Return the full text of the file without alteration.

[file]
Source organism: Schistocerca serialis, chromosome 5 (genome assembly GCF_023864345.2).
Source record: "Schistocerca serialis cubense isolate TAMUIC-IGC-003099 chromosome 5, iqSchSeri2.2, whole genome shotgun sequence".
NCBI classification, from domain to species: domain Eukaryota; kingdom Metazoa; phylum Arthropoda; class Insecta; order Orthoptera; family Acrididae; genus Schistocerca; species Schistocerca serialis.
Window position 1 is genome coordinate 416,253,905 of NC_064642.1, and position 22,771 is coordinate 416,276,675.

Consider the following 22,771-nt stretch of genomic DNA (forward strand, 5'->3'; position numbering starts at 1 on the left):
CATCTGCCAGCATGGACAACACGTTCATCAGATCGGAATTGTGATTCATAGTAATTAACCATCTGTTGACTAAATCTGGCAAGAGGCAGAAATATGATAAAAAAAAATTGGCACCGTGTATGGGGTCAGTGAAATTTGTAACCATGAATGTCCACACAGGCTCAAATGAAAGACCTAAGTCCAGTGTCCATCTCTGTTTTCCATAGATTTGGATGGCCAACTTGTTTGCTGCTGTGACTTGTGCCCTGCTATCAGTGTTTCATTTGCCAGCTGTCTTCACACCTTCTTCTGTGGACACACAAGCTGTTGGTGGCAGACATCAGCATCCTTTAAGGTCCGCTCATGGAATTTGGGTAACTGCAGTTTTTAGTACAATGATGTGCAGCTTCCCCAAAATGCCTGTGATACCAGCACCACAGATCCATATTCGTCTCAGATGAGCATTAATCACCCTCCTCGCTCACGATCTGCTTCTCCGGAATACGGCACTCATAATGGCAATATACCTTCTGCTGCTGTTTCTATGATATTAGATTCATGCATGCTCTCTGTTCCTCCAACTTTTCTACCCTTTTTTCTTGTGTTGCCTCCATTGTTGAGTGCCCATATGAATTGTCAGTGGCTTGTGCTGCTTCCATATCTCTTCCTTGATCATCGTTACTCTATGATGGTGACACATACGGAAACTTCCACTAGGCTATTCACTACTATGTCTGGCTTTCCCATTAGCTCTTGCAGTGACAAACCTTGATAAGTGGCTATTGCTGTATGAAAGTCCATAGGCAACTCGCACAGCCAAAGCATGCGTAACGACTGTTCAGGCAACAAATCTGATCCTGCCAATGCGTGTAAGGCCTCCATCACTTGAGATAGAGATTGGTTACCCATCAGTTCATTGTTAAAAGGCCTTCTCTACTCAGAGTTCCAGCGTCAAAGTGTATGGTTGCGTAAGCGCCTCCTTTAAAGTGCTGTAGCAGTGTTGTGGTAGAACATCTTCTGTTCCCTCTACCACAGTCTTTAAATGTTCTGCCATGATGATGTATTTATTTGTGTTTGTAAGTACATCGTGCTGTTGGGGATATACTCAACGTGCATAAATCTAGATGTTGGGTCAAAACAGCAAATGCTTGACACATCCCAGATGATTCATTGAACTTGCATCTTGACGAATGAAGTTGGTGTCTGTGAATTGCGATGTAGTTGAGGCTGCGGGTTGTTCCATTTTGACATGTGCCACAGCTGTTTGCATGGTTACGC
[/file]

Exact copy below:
Source organism: Schistocerca serialis, chromosome 5 (genome assembly GCF_023864345.2).
Source record: "Schistocerca serialis cubense isolate TAMUIC-IGC-003099 chromosome 5, iqSchSeri2.2, whole genome shotgun sequence".
NCBI classification, from domain to species: domain Eukaryota; kingdom Metazoa; phylum Arthropoda; class Insecta; order Orthoptera; family Acrididae; genus Schistocerca; species Schistocerca serialis.
Window position 1 is genome coordinate 416,253,905 of NC_064642.1, and position 22,771 is coordinate 416,276,675.

Consider the following 22,771-nt stretch of genomic DNA (forward strand, 5'->3'; position numbering starts at 1 on the left):
CATCTGCCAGCATGGACAACACGTTCATCAGATCGGAATTGTGATTCATAGTAATTAACCATCTGTTGACTAAATCTGGCAAGAGGCAGAAATATGATAAAAAAAAATTGGCACCGTGTATGGGGTCAGTGAAATTTGTAACCATGAATGTCCACACAGGCTCAAATGAAAGACCTAAGTCCAGTGTCCATCTCTGTTTTCCATAGATTTGGATGGCCAACTTGTTTGCTGCTGTGACTTGTGCCCTGCTATCAGTGTTTCATTTGCCAGCTGTCTTCACACCTTCTTCTGTGGACACACAAGCTGTTGGTGGCAGACATCAGCATCCTTTAAGGTCCGCTCATGGAATTTGGGTAACTGCAGTTTTTAGTACAATGATGTGCAGCTTCCCCAAAATGCCTGTGATACCAGCACCACAGATCCATATTCGTCTCAGATGAGCATTAATCACCCTCCTCGCTCACGATCTGCTTCTCCGGAATACGGCACTCATAATGGCAATATACCTTCTGCTGCTGTTTCTATGATATTAGATTCATGCATGCTCTCTGTTCCTCCAACTTTTCTACCCTTTTTTCTTGTGTTGCCTCCATTGTTGAGTGCCCATATGAATTGTCAGTGGCTTGTGCTGCTTCCATATCTCTTCCTTGATCATCGTTACTCTATGATGGTGACACATACGGAAACTTCCACTAGGCTATTCACTACTATGTCTGGCTTTCCCATTAGCTCTTGCAGTGACAAACCTTGATAAGTGGCTATTGCTGTATGAAAGTCCATAGGCAACTCGCACAGCCAAAGCATGCGTAACGACTGTTCAGGCAACAAATCTGATCCTGCCAATGCGTGTAAGGCCTCCATCACTTGAGATAGAGATTGGTTACCCATCAGTTCATTGTTAAAAGGCCTTCTCTACTCAGAGTTCCAGCGTCAAAGTGTATGGTTGCGTAAGCGCCTCCTTTAAAGTGCTGTAGCAGTGTTGTGGTAGAACATCTTCTGTTCCCTCTACCACAGTCTTTAAATGTTCTGCCATGATGATGTATTTATTTGTGTTTGTAAGTACATCGTGCTGTTGGGGATATACTCAACGTGCATAAATCTAGATGTTGGGTCAAAACAGCAAATGCTTGACACATCCCAGATGATTCATTGAACTTGCATCTTGACGAATGAAGTTGGTGTCTGTGAATTGCGATGTAGTTGAGGCTGCGGGTTGTTCCATTTTGACATGTGCCACAGCTGTTTGCATGGTTACGC